There are some dynamic changes happening in the way companies manage their business processes. The reason, say some analysts, is a movement toward service-oriented architecture (SOA). For starters, in August 2006 AMR Research's Bruce Richardson created quite a stir when he portended that SOA would lead to "the end of ERP as we know it."
Richardson's bold assertion is based on his observation that large ERP vendors, such as SAP and Oracle, are struggling to make their suites fully Web-serviceable. Web services allow different applications to communicate with each other outside an organization, while SOA is the overall architectural style that allows for shared or reusable services -- which can be communicated in a variety of ways, including via the Web.
With large ERP vendors struggling to transform their applications, Richardson predicts that by 2010 ERP customers will turn to less-expensive offshore integrators to build SOA applications that sit atop their ERP backbone. By then these offshore vendors will begin offering their own business process platforms that will replace "large chunks" of ERP systems, which will have become too costly for customers to maintain.
But while SOA likely will impact current ERP functionality, the result might be that more ERP vendors retool their offerings so they target more business-value processes of a company, according to Steve Jones, Capgemini's London-based head of SOA for global outsourcing.
"I'd definitely expect to see more players entering into the commodity pieces of the ERP market, and equally I'd expect SAP and Oracle to start moving into the split model of 'vanilla' ERP capabilities -- with the services being delivered via the middleware and enabling the business to tailor as it needs without having big upgrade problems," Jones says.
At the same time, manufacturers are changing the way they perceive their IT functions. Traditionally IT departments within organizations, particularly manufacturing, have been product focused -- that is, they only think of ways to alter the IT product rather than changing the actual business processes, Jones says. Now, more companies are pushing their IT departments to be more business driven. In turn, vendors offering SOA-related solutions are developing products to meet more business-service needs, according to Jones. For instance, Oracle Fusion has helped workflow processes at Phoenix-based SUMCO USA Corp., a unit of Japanese silicon wafer manufacturer Sumitomo Mitsubishi Silicon Corp.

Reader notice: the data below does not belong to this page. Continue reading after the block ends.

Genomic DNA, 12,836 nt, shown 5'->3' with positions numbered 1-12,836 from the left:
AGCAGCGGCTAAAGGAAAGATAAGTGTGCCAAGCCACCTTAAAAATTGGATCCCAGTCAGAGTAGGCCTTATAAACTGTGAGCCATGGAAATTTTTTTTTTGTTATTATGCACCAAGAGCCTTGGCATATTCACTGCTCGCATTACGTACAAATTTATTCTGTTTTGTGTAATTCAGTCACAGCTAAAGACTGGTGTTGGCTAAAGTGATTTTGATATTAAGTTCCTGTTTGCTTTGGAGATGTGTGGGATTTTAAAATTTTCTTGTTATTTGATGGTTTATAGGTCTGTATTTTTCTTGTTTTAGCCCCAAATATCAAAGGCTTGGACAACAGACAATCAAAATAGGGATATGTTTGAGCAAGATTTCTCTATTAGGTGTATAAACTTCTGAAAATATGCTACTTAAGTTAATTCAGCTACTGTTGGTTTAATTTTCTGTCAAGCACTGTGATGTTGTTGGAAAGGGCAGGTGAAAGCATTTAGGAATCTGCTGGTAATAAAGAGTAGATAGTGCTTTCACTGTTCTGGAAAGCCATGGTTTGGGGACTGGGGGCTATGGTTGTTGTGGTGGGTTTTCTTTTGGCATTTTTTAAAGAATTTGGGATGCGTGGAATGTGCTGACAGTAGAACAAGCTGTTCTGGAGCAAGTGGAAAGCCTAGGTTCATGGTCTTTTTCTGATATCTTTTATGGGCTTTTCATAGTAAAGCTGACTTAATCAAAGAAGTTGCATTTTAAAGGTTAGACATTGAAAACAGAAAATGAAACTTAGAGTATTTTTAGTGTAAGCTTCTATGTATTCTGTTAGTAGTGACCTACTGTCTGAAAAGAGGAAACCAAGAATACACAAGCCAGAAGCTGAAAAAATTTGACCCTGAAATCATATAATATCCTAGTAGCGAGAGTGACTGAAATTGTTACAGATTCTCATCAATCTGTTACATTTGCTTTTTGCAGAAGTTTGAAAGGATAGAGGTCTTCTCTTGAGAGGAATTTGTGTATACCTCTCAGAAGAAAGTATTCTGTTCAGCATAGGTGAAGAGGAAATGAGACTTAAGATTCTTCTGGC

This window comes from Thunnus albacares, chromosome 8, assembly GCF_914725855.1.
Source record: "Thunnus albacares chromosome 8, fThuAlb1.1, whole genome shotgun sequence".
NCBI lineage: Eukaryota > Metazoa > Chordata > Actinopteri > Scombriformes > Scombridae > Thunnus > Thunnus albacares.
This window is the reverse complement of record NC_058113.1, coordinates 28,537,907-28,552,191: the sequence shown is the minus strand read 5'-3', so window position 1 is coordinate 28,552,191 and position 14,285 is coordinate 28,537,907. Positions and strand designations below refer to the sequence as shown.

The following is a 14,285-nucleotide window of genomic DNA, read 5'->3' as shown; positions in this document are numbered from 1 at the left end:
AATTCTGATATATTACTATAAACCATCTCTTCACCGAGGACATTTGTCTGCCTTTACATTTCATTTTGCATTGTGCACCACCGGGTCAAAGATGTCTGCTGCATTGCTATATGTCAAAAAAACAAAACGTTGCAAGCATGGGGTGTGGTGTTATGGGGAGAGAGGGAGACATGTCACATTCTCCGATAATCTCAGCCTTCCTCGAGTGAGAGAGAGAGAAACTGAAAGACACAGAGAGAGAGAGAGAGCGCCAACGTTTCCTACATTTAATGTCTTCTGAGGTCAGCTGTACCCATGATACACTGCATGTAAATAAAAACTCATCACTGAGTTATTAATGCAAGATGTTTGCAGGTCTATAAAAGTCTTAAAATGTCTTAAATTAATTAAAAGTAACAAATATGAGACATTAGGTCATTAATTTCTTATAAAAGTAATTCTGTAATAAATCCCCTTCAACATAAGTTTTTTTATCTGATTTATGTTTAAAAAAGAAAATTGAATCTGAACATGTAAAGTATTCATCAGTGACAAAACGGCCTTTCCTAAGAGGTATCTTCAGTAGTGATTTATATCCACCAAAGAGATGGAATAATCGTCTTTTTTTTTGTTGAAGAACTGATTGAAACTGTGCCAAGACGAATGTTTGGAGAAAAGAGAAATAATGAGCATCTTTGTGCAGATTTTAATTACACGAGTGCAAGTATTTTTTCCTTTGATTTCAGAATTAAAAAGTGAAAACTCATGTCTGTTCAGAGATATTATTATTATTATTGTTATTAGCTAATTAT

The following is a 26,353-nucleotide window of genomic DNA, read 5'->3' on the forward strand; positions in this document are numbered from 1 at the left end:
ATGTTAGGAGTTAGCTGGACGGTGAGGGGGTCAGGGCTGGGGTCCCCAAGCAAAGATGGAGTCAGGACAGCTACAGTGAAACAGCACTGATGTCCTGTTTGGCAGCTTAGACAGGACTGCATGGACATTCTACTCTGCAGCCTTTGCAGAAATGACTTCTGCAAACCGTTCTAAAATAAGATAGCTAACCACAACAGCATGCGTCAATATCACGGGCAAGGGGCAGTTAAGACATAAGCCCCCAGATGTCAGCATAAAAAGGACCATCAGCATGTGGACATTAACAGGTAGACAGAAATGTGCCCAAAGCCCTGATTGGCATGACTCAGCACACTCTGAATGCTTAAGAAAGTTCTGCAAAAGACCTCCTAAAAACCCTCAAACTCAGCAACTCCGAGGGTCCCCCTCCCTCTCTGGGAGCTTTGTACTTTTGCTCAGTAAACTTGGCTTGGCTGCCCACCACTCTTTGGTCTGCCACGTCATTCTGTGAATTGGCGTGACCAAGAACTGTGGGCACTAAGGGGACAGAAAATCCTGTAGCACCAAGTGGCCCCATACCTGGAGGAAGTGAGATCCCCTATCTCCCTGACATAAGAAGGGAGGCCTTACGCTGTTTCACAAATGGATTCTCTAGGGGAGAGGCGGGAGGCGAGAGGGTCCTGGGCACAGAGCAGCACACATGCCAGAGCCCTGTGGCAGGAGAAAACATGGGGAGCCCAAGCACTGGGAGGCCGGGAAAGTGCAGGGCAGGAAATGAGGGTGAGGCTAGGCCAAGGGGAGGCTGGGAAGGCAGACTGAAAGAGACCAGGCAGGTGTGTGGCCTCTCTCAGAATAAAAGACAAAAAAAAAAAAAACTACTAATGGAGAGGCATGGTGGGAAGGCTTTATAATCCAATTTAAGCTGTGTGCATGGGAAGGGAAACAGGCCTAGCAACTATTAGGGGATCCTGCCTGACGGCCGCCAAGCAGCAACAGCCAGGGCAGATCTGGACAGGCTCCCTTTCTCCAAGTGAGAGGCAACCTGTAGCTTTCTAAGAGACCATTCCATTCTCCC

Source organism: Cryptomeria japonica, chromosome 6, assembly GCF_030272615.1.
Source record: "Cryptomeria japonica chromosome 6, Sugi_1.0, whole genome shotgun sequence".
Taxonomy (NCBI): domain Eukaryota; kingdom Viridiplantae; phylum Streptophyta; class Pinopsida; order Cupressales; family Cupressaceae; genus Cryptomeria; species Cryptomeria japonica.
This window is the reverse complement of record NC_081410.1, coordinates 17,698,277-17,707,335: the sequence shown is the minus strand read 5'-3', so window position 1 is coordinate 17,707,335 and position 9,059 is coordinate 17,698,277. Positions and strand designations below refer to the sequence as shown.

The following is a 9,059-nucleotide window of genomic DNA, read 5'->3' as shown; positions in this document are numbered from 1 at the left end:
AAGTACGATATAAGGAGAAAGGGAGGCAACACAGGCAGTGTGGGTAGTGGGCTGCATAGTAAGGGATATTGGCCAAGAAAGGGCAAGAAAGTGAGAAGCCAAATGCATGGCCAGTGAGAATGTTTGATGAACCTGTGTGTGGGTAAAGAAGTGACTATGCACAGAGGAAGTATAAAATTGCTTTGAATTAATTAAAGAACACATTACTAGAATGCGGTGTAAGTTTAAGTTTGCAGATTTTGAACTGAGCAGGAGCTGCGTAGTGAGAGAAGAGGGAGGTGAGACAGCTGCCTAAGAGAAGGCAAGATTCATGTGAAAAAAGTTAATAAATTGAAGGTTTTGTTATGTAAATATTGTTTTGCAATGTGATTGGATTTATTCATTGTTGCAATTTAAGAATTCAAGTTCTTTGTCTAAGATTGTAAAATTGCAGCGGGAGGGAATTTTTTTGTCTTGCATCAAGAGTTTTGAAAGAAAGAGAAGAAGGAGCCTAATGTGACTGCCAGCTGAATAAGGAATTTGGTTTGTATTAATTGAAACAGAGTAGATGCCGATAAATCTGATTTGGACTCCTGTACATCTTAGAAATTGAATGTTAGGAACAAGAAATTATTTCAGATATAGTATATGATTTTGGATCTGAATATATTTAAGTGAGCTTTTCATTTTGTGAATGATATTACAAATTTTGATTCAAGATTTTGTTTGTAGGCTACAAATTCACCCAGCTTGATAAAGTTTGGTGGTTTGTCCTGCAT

SUMCO USA deployed Oracle's BPEL Process Manager solution, a component of the Oracle Fusion Middleware family, to review customer requirements of a particular order. "One of the things we do is we make customized products for our customers, so we receive a request to make a particular product, which needs to go through a variety of people to review the requirements before we decide on whether we manufacture it or not," explains SUMCO USA IT manager Ankit Shah.
So, if a company places an order for 500 wafers with certain specifications, an application engineer enters that data into the BPEL server and then routes that task to specific users within the system based on the workflow chart, says Vasif Pasha, a SUMCO USA software engineer and integration architect.
Trying to move this data around in a multisite facility such as SUMCO with a small turnaround time would be difficult without the SOA solution facilitating the workflow, Pasha says.
Meanwhile, graphic films manufacturer Oracal USA has experienced mixed results with SOA. The Jacksonville, Fla.-based unit of German signage technology company Orafol Europe GmbH deployed an IFS enterprise software system based on SOA in 2003. The system has saved the company time by automating the ordering process with its largest customer, says Todd Smith, Oracal USA's director of technical services.
But its smaller customers have not adapted their software to utilize the system. "They just have not bought into this architecture -- this concept that we can all save money if we just communicate better," Smith relates. He adds that most smaller customers don't understand their business software enough to make the change. If they come around, though, Smith says Oracal and its customers both win by having more efficient operations.